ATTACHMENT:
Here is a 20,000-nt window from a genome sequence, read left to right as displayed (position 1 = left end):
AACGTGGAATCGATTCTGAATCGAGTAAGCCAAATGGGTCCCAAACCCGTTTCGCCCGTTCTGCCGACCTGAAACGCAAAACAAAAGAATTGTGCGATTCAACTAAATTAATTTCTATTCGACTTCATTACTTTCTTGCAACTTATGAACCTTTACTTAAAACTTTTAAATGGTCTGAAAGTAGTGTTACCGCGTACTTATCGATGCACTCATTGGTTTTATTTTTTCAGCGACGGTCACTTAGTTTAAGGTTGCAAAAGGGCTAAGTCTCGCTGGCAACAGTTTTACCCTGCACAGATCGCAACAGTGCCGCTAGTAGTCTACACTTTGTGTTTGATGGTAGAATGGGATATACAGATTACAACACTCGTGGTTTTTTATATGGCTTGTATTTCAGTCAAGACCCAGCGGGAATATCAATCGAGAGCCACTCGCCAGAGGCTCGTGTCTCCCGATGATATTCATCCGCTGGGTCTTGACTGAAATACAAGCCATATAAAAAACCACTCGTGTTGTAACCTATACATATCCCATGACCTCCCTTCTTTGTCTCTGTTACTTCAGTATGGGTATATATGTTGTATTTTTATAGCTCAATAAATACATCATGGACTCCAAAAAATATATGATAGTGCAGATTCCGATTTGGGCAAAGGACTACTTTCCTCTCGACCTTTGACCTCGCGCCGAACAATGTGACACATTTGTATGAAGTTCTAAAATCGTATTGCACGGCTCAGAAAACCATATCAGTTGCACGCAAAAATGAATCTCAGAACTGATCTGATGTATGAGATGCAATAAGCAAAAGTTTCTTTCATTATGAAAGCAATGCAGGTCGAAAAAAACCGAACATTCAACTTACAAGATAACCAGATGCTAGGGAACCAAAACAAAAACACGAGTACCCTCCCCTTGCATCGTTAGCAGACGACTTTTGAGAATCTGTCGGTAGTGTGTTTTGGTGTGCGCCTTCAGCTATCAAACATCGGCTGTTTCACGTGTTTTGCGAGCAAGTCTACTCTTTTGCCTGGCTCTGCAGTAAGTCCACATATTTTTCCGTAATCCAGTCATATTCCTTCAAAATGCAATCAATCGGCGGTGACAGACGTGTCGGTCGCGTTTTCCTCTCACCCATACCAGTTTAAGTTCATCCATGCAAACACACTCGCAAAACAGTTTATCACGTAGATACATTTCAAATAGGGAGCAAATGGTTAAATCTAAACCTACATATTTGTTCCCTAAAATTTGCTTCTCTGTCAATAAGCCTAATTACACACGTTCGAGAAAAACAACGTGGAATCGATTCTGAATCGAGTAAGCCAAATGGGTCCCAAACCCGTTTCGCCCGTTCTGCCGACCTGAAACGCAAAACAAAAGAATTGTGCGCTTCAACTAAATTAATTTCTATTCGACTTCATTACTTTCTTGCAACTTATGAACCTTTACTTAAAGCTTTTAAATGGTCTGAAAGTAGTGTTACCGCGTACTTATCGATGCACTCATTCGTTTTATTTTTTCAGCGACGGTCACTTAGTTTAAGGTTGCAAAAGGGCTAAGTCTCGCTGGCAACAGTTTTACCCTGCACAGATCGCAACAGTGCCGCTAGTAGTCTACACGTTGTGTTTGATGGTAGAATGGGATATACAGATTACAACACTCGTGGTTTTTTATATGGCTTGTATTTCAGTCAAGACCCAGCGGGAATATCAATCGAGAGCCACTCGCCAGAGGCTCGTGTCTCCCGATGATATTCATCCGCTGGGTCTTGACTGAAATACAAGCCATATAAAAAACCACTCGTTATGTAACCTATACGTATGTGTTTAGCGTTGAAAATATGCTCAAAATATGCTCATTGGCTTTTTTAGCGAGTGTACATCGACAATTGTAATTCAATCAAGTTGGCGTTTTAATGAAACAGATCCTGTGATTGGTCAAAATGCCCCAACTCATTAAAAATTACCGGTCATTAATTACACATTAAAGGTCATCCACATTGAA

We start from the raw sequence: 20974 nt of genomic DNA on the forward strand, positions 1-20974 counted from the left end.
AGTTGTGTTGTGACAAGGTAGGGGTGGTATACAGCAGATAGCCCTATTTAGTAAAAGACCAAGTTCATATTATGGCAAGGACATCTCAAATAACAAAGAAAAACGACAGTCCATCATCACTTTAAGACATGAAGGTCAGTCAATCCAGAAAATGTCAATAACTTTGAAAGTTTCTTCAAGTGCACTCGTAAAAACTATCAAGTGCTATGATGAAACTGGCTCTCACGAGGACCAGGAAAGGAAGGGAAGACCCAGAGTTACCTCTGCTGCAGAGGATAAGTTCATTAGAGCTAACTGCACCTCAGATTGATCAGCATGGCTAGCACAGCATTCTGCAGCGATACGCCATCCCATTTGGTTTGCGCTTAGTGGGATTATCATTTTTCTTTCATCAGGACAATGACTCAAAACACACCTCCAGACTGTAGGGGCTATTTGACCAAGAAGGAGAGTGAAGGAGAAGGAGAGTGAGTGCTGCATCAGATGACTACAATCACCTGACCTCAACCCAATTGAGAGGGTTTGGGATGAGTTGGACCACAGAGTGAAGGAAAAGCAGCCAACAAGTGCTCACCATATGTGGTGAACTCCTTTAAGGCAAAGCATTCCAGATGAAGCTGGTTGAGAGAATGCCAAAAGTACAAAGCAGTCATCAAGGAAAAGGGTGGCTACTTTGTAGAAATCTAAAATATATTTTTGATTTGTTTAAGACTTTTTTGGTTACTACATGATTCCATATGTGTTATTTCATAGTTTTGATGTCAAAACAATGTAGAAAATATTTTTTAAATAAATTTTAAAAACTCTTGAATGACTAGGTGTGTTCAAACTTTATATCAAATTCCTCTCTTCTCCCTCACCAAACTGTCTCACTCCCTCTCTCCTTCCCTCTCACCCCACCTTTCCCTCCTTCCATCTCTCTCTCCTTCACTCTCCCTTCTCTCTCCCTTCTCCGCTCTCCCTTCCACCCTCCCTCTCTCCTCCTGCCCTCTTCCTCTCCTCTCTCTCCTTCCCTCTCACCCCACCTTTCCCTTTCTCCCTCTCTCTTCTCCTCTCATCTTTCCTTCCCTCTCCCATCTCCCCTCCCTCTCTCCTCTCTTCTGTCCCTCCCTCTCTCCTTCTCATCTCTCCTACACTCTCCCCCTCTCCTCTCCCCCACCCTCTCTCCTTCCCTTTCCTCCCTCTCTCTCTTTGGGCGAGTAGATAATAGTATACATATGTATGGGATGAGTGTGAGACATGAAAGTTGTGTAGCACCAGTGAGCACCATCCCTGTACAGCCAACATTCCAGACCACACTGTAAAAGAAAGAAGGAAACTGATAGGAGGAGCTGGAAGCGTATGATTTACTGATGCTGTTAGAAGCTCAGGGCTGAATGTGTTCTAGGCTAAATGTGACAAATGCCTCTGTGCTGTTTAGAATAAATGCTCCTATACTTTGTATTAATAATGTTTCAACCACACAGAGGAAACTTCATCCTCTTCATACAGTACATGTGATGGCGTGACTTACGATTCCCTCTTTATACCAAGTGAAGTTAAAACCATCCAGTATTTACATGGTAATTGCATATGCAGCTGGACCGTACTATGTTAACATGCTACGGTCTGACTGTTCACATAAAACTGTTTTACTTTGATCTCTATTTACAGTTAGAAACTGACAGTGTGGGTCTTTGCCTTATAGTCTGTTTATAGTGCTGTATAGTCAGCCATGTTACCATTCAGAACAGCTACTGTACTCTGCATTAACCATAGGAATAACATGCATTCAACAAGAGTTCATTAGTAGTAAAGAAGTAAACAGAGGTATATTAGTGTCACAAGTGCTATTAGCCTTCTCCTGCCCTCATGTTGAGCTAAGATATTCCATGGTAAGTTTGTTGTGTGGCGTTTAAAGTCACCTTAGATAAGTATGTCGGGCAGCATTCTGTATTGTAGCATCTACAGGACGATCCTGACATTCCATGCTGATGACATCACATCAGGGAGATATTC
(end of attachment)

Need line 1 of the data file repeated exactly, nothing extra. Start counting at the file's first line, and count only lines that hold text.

Here is a 20,000-nt window from a genome sequence, read left to right as displayed (position 1 = left end):